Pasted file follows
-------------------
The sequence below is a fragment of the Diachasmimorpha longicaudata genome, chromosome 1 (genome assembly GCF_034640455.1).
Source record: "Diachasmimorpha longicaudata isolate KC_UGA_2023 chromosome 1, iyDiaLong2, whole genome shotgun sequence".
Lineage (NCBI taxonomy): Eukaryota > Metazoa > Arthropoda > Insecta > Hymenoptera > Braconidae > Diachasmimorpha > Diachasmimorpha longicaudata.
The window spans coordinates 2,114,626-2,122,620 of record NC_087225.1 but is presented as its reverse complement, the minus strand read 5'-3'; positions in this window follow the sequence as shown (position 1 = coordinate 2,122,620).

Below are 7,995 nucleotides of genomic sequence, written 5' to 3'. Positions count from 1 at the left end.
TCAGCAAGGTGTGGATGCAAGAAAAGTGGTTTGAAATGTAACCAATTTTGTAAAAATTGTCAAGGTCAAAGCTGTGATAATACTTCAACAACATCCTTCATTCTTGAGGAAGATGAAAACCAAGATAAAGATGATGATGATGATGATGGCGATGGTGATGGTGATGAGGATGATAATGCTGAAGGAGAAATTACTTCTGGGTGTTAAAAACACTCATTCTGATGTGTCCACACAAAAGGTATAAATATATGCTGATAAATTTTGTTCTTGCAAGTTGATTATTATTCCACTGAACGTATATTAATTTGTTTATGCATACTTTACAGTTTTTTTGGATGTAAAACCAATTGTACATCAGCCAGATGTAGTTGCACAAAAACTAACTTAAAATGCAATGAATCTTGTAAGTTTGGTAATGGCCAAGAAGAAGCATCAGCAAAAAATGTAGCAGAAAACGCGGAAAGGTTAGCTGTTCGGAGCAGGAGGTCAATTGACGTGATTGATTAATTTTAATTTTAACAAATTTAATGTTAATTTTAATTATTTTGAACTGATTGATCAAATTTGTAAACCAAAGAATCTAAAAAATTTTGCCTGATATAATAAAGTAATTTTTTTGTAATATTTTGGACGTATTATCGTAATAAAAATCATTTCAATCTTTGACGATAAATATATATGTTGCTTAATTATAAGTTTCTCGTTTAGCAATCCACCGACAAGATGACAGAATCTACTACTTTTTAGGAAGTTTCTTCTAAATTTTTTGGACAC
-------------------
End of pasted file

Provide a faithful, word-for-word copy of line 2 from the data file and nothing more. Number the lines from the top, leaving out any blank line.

Source record: "Diachasmimorpha longicaudata isolate KC_UGA_2023 chromosome 1, iyDiaLong2, whole genome shotgun sequence".